During the lockdowns in the early weeks of the COVID-19 pandemic, cannabis clinics and dispensaries were ruled “essential services” in states and provinces across the US and Canada. Many jurisdictions also temporarily waived restrictions on cannabis delivery, in order to encourage people to stay home and avoid crowding together in dispensaries.
Nonetheless, cannabis delivery isn’t a fact of life in every state with a legal program, and for patients with mobility issues who don’t have a licensed caretaker, this can mean a lack of access to their medicine.
Inability navigating the system
Most state medical cannabis programs require registration through an online portal which may be more difficult for people who are not computer literate, don’t have access to the internet, or have physical ailments that make it difficult to use a computer. Without a supervising caretaker, such prospective cannabis patients can be shut out of the system.
Who qualifies for compassionate care programs?
Typically, compassionate care or subsidized medical cannabis programs are geared towards people who are facing economic hardships.
For instance, the Berkeley Patients Group, a medical cannabis dispensary that has been in business for more than two decades, operates the “Helping Hands Program,” a “needs-based care program” for patients in need. Qualifying patients receive 7 grams of free cannabis flower per week, but must first prove their local residence, provide financial documentation, a medical recommendation for cannabis, and a completed application.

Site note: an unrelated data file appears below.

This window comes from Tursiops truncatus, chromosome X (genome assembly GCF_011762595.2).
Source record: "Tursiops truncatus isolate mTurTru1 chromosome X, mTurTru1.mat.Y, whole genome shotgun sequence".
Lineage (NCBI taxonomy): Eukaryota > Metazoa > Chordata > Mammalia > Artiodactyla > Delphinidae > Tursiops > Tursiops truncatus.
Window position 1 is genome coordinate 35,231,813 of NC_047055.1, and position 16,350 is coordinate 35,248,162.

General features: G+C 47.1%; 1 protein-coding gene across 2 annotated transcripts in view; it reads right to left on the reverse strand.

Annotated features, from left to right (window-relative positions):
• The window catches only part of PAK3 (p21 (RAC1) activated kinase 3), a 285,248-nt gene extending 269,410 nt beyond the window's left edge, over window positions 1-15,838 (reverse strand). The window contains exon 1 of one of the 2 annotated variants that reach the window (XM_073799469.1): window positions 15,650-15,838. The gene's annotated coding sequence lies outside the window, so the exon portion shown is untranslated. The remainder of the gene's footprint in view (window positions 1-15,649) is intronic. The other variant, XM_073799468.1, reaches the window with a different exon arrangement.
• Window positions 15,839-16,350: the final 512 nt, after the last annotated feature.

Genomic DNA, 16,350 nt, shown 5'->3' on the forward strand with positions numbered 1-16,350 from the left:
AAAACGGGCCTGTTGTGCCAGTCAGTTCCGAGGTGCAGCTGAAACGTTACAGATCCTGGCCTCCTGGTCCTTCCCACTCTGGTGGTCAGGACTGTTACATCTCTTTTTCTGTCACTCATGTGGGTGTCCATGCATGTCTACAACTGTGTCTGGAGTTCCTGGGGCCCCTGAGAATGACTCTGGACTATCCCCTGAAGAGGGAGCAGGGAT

The application states that the program is open to any “very low-income Berkeley resident who is qualified under California law to use cannabis for medical purposes.”
In addition, a Berkeley city ordinance requires that “at least 2% (by weight) of the annual amount of Medicinal Cannabis in dried plant form provided by a M-Retailer to qualified Patients and Primary Caregivers shall be provided at no cost to very low-income qualified patients.”
Many companies provide free medical cannabis evaluations, often awarded on a limited basis. For instance Ohio Medical Card, which provided 15 free medical marijuana evaluations each month to low-income patients.
Or Florida’s Cannabis Care Clinic, which provides free medical cannabis evaluations to patients with low income, supplemental security income or social security disability.
Where can I find subsidized medical cannabis?
Each state with a medical cannabis program has its own set of fees for registration, renewal, and the cannabis itself. Patients looking for subsidized cannabis through their state government can contact the state office responsible for administering the cannabis program to determine how to attain compassionate care.
Otherwise, there are a number of private initiatives that can help.
Contacted by The Cannigma, the organization Americans for Safe Access stated that they encourage people to contact the non-profit organization Leaf411, which runs its own affordability program. Under the program, medical cannabis patients in need can receive donated medical cannabis products. The program also allows low-income patients to receive financial scholarships to help them afford physician evaluations for cannabis medical cards.